THE INDIAN firm Reva Electric Car Company has shown interest in investment opportunities in Slovakia. Economy Minister Ľubomír Jahnátek has already met the president of parent company Vectra Group, Ravi Rishi, to discuss Reva Electric Car Company’s plans to start manufacturing electric cars in the European Union.
“The Indian company is exploring investment opportunities in Slovakia,” the ministry announced in mid March, as quoted by the SITA newswire. “In the event of a positive evaluation, the investor is giving priority to the area around Bánovce nad Bebravou [Trenčín Region], where its parent company Vectra Group already runs a factory.”
At the meeting with Rishi, the Slovak minister emphasised that Slovakia is particularly keen to attract value-added projects.
“Research and development of so-called green technologies in new kinds of alternatives drives, for instance, hybrid or electric cars, fulfils this condition,” added the ministry.
Jahnátek indicated to the Hospodárske Noviny financial daily, while not specifying the name of a company, that a car manufacturer is eyeing Slovakia with a plan in mind to manufacture about 35,000 cars annually and employ about 1,000 people.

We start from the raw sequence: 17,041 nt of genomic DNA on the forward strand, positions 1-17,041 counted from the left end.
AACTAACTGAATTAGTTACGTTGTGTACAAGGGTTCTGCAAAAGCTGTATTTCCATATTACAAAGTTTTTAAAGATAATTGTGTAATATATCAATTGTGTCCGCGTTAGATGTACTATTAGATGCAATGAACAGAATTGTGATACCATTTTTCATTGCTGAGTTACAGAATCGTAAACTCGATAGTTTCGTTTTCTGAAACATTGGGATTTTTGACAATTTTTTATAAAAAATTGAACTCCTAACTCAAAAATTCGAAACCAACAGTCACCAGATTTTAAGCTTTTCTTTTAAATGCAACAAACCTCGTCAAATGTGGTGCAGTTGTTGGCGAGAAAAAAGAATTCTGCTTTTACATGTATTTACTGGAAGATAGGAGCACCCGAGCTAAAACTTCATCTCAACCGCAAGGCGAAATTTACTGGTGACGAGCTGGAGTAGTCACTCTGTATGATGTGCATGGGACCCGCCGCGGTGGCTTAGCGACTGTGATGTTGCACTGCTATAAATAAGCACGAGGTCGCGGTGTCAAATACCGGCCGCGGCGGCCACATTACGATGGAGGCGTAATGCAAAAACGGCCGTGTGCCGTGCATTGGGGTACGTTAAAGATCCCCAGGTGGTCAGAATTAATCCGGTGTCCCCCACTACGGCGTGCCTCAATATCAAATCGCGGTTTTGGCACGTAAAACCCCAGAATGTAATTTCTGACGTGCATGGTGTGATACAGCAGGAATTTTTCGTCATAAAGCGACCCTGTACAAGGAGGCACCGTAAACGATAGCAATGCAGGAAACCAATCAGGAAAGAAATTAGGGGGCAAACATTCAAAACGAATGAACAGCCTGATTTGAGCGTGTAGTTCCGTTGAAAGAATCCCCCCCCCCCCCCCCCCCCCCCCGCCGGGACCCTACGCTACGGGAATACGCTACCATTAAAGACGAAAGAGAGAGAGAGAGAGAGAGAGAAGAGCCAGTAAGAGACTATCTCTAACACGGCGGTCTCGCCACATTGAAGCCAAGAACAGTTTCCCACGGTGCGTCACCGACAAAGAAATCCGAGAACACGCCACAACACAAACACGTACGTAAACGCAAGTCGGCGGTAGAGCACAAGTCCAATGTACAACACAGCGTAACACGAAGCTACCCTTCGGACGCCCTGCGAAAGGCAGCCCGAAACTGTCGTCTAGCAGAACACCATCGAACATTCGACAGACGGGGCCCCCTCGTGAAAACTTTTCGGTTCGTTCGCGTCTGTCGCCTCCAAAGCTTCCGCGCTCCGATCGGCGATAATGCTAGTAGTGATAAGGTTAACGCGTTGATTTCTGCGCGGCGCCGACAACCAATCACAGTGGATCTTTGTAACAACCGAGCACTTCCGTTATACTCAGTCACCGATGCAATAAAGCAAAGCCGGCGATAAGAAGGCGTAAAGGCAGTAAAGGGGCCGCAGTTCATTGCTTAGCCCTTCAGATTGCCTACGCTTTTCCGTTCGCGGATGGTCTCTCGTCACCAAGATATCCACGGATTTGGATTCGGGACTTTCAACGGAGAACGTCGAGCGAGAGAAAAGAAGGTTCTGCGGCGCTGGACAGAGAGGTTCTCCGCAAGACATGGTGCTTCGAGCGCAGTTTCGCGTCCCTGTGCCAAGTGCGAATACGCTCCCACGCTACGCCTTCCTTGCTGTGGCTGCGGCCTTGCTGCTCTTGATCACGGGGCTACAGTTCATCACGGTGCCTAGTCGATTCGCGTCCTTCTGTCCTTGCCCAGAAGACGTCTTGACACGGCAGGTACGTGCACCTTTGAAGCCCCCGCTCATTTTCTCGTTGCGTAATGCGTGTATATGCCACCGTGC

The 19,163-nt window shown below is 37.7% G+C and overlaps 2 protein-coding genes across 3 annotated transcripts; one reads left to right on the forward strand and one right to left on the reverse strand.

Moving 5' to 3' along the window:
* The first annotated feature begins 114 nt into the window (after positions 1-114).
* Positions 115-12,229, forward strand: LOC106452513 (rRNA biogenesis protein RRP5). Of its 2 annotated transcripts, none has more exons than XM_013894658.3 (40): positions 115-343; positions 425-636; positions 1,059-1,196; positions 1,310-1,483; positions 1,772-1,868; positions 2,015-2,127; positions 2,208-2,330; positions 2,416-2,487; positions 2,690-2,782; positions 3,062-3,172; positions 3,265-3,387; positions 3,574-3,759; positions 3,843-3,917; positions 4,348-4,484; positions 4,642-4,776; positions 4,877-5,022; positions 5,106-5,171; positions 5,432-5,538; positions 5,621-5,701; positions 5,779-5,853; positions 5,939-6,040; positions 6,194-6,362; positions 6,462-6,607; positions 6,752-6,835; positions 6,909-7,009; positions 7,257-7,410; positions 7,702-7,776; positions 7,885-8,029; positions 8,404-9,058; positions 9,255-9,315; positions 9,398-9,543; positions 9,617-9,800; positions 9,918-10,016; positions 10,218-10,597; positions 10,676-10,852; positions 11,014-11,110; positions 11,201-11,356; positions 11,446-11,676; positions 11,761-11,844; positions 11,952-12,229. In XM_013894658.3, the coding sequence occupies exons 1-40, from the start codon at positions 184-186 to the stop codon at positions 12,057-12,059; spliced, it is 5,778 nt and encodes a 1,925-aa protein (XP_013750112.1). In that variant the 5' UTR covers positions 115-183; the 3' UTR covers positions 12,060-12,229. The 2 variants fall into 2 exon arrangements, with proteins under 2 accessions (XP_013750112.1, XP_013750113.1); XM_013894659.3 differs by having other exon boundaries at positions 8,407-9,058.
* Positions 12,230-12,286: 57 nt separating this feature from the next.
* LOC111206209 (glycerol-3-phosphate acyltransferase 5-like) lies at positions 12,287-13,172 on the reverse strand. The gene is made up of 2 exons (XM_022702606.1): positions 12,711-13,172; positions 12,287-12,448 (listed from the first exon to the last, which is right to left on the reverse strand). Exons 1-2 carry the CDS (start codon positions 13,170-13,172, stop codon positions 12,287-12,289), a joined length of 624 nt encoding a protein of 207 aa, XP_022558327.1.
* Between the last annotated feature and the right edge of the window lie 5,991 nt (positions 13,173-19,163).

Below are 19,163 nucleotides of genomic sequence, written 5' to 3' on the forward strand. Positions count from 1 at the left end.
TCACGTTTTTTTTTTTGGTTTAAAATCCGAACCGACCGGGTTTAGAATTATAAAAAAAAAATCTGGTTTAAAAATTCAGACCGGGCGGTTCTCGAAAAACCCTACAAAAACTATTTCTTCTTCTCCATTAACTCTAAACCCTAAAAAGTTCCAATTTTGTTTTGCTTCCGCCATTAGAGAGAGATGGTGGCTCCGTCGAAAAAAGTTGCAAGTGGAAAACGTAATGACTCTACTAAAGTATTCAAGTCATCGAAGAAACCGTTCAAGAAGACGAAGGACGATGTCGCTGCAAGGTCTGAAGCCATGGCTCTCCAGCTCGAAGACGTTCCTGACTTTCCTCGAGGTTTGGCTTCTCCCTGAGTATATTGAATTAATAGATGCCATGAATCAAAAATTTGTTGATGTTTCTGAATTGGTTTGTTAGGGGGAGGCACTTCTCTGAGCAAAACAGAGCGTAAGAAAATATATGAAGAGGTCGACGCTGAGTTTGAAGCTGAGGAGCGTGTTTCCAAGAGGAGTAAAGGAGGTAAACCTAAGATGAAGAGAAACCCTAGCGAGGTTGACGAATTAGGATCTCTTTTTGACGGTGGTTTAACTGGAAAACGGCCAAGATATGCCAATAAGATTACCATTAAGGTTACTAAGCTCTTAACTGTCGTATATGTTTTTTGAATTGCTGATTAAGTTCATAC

Mária Nováková, secretary general of the Automotive Industry Association of the Slovak Republic (ZAP), welcomed the news, but pointed out a lack of infrastructure for electric cars in Slovakia.
“It is necessary to create the infrastructure,” Nováková told The Slovak Spectator. “Electric cars need infrastructure including charging stations.”
She also pointed out that since Slovakia closed down one of its nuclear power stations at the end of 2008 it is not self-sufficient in power production, adding that it is up to investors to ponder whether such cars would appeal to Slovak clients.
Vectra Group is the majority shareholder in the company Tanax in Bánovce nad Bebravou. It is also, together with another Indian company, Beml Limited, a core partner in Konštrukta Defence in Trenčín.
The Reva Electric Car Company, established in 1994 with headquarters in Bangalore is a world leader in the production of environmentally friendly vehicles. As far back as 2001, the firm launched production of the first Indian electric car, with zero emissions, designated mainly for urban traffic use. The vehicle is easy to use and known for its economical performance, and is now being exported from India to 24 countries, SITA wrote.
22. Mar 2010 at 0:00 | Compiled by Spectator staff